Spouse Open Work Permit Eligibility under IRCC’s New Temporary Policy

Spouse Open Work Permit
  • January 28, 2023

IRCC will temporarily extend open work permit eligibility to spouses and dependent children of most work permit holders at all skill levels starting January 30, 2023.

Sean Fraser, the Immigration Minister, first announced this temporary policy on December 2, 2022.

In accordance with the announcement, the first phase of the new temporary policy will come into effect on January 30.

Spousal Open Work Permit Eligibility under IRCC's New Temporary Policy

The spouse of the principal applicant had to work in a high-skill occupation covered by TEER 0, 1, 2, or 3 to qualify for a spousal open work permit before this temporary policy.

A spouse will now be eligible to apply for an open work permit if their principal applicant is employed in any of the following occupations: TEER 0, 1, 2, 3, 4, or 5.

In accordance with this new spousal open work permit temporary policy, IRCC shared eligibility and ineligibility information.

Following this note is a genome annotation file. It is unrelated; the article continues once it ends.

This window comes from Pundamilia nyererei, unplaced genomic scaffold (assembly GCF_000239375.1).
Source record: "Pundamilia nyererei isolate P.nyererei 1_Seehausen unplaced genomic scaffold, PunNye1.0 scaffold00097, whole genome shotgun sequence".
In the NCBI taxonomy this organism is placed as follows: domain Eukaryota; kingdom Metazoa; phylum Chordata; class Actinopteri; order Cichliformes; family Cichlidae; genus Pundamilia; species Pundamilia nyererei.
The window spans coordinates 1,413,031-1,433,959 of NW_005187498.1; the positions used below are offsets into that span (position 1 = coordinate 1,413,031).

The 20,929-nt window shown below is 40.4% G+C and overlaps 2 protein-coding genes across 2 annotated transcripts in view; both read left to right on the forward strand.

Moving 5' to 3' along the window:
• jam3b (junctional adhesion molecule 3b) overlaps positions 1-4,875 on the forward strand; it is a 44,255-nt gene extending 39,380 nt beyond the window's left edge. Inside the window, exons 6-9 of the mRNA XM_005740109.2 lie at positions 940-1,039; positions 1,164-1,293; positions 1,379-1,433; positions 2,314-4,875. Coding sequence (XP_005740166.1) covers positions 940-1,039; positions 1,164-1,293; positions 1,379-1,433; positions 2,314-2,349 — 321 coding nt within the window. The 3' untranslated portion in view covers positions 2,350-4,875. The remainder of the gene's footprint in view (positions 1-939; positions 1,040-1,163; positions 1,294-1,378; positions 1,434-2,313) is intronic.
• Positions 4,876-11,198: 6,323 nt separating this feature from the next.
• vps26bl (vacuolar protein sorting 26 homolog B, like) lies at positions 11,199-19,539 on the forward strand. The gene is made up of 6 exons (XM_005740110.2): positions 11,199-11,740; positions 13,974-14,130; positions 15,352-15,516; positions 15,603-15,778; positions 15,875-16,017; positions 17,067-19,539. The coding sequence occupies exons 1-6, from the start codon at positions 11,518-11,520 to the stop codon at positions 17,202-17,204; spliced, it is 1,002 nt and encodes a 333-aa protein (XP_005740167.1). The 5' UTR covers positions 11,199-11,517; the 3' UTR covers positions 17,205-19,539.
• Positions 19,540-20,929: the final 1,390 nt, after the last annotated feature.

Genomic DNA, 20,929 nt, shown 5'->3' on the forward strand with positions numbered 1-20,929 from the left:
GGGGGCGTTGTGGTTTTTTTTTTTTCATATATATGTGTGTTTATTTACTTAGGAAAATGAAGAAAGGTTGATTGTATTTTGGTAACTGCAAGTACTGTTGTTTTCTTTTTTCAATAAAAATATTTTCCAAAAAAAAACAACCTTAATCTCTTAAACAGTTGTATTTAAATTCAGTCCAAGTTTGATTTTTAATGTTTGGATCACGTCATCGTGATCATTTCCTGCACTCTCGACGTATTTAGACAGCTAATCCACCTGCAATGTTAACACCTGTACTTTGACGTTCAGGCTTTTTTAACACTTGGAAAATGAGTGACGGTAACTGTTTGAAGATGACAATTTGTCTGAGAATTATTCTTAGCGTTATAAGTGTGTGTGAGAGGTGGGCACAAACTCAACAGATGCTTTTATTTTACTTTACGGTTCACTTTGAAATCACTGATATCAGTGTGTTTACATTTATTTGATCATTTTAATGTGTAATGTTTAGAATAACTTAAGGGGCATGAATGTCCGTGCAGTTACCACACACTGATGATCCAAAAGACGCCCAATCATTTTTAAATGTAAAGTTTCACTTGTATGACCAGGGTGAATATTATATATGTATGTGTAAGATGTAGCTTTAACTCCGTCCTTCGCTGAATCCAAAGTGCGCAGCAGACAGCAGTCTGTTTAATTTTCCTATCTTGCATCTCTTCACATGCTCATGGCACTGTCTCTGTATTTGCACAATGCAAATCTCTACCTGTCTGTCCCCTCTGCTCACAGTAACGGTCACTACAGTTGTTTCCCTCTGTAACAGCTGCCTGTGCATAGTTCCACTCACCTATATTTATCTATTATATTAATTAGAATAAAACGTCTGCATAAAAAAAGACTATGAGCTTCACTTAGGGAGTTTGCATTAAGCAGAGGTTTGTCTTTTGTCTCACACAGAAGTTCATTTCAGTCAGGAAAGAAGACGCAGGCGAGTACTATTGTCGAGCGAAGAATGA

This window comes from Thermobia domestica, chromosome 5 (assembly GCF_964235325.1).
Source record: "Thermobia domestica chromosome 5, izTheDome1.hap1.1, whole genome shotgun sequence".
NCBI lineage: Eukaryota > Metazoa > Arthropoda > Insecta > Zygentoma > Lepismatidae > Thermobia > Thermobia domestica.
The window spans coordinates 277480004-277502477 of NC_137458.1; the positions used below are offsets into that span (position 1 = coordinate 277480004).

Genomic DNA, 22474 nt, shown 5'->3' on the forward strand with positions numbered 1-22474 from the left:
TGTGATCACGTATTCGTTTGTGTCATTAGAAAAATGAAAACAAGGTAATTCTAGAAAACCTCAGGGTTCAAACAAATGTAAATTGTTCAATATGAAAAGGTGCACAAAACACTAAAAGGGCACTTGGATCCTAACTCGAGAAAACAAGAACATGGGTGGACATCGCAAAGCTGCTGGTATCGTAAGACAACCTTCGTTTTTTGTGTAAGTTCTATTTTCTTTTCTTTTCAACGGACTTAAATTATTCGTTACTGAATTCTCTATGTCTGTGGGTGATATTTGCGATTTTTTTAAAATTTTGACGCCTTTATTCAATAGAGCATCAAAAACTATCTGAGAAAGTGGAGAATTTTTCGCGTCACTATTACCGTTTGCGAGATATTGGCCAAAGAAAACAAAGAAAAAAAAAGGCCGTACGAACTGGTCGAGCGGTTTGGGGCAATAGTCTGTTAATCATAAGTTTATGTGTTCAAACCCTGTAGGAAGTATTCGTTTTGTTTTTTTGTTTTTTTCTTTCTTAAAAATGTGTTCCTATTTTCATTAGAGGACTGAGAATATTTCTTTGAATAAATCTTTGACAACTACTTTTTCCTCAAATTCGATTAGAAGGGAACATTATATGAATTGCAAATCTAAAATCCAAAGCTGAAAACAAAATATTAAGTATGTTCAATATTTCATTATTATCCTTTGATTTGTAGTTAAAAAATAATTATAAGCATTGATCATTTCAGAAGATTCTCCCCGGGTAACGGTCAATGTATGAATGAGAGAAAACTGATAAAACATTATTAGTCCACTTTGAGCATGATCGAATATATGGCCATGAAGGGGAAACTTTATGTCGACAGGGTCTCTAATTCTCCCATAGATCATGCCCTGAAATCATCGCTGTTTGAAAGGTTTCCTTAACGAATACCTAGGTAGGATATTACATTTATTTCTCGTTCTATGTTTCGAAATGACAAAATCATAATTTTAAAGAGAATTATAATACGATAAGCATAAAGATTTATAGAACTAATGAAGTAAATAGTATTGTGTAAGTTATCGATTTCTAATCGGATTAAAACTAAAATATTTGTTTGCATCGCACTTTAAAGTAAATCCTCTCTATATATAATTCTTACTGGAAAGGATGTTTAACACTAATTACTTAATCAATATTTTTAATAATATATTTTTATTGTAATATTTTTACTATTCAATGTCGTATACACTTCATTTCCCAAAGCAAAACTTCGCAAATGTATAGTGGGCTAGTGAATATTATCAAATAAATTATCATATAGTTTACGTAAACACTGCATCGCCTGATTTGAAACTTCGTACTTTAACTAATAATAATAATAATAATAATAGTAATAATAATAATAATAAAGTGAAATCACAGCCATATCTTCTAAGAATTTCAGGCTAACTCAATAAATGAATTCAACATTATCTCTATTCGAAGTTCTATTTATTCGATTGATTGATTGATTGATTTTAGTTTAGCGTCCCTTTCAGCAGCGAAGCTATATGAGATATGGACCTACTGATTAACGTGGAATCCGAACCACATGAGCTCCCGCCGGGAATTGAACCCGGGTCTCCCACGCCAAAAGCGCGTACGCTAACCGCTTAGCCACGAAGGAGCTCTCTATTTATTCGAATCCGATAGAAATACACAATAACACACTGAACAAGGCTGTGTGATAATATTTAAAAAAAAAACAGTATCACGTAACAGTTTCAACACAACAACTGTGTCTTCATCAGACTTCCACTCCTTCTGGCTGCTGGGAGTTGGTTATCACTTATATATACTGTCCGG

What are the eligibility requirements?

Spouse, common-law partner, or dependent child of a work permit holder is eligible, if the work permit holder in Canada:

  • works in a job of any TEER (Training, Education, Experience and Responsibilities) category (0 to 5), or
  • have an open work permit such as PGWP (post-graduation work permit holder) at all skill levels, or
  • Hold a valid work permit as a permanent resident under the economic class

Currently, who is not eligible?

At this time, spouses and dependents of work permit holders in TEER 4 or 5 jobs are not eligible, if the work permit holders are currently employed:

  • In the low-wage stream of the Seasonal Agricultural Worker Program (SAWP);
  • the Temporary Foreign Worker Program’s Agricultural Stream

The following children qualify as dependents:

  • unmarried or don’t have a common-law partner, and
  • less than 22 years of age

Children over 22 years can also qualify as dependents if:

  • Because of a physical or mental condition, they are unable to support themselves financially
  • Their parents have supported them financially since before they turned 22






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